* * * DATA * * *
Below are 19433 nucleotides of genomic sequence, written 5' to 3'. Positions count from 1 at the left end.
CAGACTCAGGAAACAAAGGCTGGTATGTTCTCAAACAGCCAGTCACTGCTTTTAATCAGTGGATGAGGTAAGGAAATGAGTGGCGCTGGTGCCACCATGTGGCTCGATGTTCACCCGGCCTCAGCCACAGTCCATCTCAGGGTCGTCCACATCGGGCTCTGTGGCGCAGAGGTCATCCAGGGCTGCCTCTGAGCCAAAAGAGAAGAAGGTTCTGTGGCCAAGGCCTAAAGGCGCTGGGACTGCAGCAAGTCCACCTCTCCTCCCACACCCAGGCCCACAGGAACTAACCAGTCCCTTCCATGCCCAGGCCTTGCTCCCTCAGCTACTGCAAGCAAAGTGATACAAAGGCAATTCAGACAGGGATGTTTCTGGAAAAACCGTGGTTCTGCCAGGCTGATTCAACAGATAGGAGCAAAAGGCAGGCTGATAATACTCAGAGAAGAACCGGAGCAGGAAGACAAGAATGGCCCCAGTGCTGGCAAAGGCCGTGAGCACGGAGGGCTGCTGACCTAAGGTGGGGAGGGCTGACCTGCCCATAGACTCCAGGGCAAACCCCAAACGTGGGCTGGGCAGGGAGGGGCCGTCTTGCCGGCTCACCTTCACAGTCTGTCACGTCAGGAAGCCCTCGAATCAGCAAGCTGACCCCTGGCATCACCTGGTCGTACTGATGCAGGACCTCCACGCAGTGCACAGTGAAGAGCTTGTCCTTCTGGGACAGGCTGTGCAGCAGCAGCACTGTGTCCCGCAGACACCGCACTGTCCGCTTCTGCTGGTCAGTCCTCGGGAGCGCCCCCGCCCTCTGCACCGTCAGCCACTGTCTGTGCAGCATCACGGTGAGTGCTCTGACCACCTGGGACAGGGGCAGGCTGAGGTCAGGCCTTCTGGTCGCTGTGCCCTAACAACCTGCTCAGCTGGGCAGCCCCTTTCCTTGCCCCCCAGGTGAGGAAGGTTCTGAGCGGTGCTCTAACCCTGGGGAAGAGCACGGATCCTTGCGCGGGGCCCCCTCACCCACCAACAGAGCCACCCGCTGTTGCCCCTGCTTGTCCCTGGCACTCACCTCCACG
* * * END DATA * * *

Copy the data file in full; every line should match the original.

Below are 19433 nucleotides of genomic sequence, written 5' to 3'. Positions count from 1 at the left end.
CAGACTCAGGAAACAAAGGCTGGTATGTTCTCAAACAGCCAGTCACTGCTTTTAATCAGTGGATGAGGTAAGGAAATGAGTGGCGCTGGTGCCACCATGTGGCTCGATGTTCACCCGGCCTCAGCCACAGTCCATCTCAGGGTCGTCCACATCGGGCTCTGTGGCGCAGAGGTCATCCAGGGCTGCCTCTGAGCCAAAAGAGAAGAAGGTTCTGTGGCCAAGGCCTAAAGGCGCTGGGACTGCAGCAAGTCCACCTCTCCTCCCACACCCAGGCCCACAGGAACTAACCAGTCCCTTCCATGCCCAGGCCTTGCTCCCTCAGCTACTGCAAGCAAAGTGATACAAAGGCAATTCAGACAGGGATGTTTCTGGAAAAACCGTGGTTCTGCCAGGCTGATTCAACAGATAGGAGCAAAAGGCAGGCTGATAATACTCAGAGAAGAACCGGAGCAGGAAGACAAGAATGGCCCCAGTGCTGGCAAAGGCCGTGAGCACGGAGGGCTGCTGACCTAAGGTGGGGAGGGCTGACCTGCCCATAGACTCCAGGGCAAACCCCAAACGTGGGCTGGGCAGGGAGGGGCCGTCTTGCCGGCTCACCTTCACAGTCTGTCACGTCAGGAAGCCCTCGAATCAGCAAGCTGACCCCTGGCATCACCTGGTCGTACTGATGCAGGACCTCCACGCAGTGCACAGTGAAGAGCTTGTCCTTCTGGGACAGGCTGTGCAGCAGCAGCACTGTGTCCCGCAGACACCGCACTGTCCGCTTCTGCTGGTCAGTCCTCGGGAGCGCCCCCGCCCTCTGCACCGTCAGCCACTGTCTGTGCAGCATCACGGTGAGTGCTCTGACCACCTGGGACAGGGGCAGGCTGAGGTCAGGCCTTCTGGTCGCTGTGCCCTAACAACCTGCTCAGCTGGGCAGCCCCTTTCCTTGCCCCCCAGGTGAGGAAGGTTCTGAGCGGTGCTCTAACCCTGGGGAAGAGCACGGATCCTTGCGCGGGGCCCCCTCACCCACCAACAGAGCCACCCGCTGTTGCCCCTGCTTGTCCCTGGCACTCACCTCCACG